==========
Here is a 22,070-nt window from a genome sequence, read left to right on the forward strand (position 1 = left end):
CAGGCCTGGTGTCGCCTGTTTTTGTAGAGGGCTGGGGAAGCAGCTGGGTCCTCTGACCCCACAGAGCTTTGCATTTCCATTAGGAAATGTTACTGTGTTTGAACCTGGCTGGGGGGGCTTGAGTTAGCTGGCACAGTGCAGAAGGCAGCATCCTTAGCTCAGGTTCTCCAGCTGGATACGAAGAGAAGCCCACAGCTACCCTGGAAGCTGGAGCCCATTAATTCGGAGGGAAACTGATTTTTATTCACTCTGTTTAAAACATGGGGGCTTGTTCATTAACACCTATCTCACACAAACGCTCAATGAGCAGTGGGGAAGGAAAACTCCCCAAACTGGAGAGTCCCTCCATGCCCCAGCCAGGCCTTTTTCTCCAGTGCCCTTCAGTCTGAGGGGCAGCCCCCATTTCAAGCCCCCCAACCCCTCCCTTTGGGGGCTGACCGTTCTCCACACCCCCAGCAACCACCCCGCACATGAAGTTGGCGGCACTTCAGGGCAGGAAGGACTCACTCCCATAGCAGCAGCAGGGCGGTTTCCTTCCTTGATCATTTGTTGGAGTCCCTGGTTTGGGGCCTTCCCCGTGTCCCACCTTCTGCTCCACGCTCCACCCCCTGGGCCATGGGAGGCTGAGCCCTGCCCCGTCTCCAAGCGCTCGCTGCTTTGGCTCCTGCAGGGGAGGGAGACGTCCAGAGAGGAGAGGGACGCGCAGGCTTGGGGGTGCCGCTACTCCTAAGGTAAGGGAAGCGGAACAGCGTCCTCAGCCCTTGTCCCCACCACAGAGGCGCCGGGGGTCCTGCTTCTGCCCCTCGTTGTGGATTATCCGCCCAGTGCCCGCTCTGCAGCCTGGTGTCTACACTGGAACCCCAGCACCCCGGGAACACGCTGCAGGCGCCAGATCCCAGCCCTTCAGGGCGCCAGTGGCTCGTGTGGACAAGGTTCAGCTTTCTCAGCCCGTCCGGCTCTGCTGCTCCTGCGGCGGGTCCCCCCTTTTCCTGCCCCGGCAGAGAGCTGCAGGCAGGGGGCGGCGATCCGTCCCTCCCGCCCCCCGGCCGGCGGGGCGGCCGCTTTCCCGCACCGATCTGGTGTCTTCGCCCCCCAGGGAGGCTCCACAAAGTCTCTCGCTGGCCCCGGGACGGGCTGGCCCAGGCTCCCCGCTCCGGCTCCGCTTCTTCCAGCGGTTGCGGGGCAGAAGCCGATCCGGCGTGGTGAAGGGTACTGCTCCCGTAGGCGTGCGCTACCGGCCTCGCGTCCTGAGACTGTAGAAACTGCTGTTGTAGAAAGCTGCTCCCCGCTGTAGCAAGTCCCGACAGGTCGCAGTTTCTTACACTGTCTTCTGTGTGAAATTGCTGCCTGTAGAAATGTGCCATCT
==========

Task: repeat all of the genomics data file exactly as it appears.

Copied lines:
Here is a 22,070-nt window from a genome sequence, read left to right on the forward strand (position 1 = left end):
CAGGCCTGGTGTCGCCTGTTTTTGTAGAGGGCTGGGGAAGCAGCTGGGTCCTCTGACCCCACAGAGCTTTGCATTTCCATTAGGAAATGTTACTGTGTTTGAACCTGGCTGGGGGGGCTTGAGTTAGCTGGCACAGTGCAGAAGGCAGCATCCTTAGCTCAGGTTCTCCAGCTGGATACGAAGAGAAGCCCACAGCTACCCTGGAAGCTGGAGCCCATTAATTCGGAGGGAAACTGATTTTTATTCACTCTGTTTAAAACATGGGGGCTTGTTCATTAACACCTATCTCACACAAACGCTCAATGAGCAGTGGGGAAGGAAAACTCCCCAAACTGGAGAGTCCCTCCATGCCCCAGCCAGGCCTTTTTCTCCAGTGCCCTTCAGTCTGAGGGGCAGCCCCCATTTCAAGCCCCCCAACCCCTCCCTTTGGGGGCTGACCGTTCTCCACACCCCCAGCAACCACCCCGCACATGAAGTTGGCGGCACTTCAGGGCAGGAAGGACTCACTCCCATAGCAGCAGCAGGGCGGTTTCCTTCCTTGATCATTTGTTGGAGTCCCTGGTTTGGGGCCTTCCCCGTGTCCCACCTTCTGCTCCACGCTCCACCCCCTGGGCCATGGGAGGCTGAGCCCTGCCCCGTCTCCAAGCGCTCGCTGCTTTGGCTCCTGCAGGGGAGGGAGACGTCCAGAGAGGAGAGGGACGCGCAGGCTTGGGGGTGCCGCTACTCCTAAGGTAAGGGAAGCGGAACAGCGTCCTCAGCCCTTGTCCCCACCACAGAGGCGCCGGGGGTCCTGCTTCTGCCCCTCGTTGTGGATTATCCGCCCAGTGCCCGCTCTGCAGCCTGGTGTCTACACTGGAACCCCAGCACCCCGGGAACACGCTGCAGGCGCCAGATCCCAGCCCTTCAGGGCGCCAGTGGCTCGTGTGGACAAGGTTCAGCTTTCTCAGCCCGTCCGGCTCTGCTGCTCCTGCGGCGGGTCCCCCCTTTTCCTGCCCCGGCAGAGAGCTGCAGGCAGGGGGCGGCGATCCGTCCCTCCCGCCCCCCGGCCGGCGGGGCGGCCGCTTTCCCGCACCGATCTGGTGTCTTCGCCCCCCAGGGAGGCTCCACAAAGTCTCTCGCTGGCCCCGGGACGGGCTGGCCCAGGCTCCCCGCTCCGGCTCCGCTTCTTCCAGCGGTTGCGGGGCAGAAGCCGATCCGGCGTGGTGAAGGGTACTGCTCCCGTAGGCGTGCGCTACCGGCCTCGCGTCCTGAGACTGTAGAAACTGCTGTTGTAGAAAGCTGCTCCCCGCTGTAGCAAGTCCCGACAGGTCGCAGTTTCTTACACTGTCTTCTGTGTGAAATTGCTGCCTGTAGAAATGTGCCATCT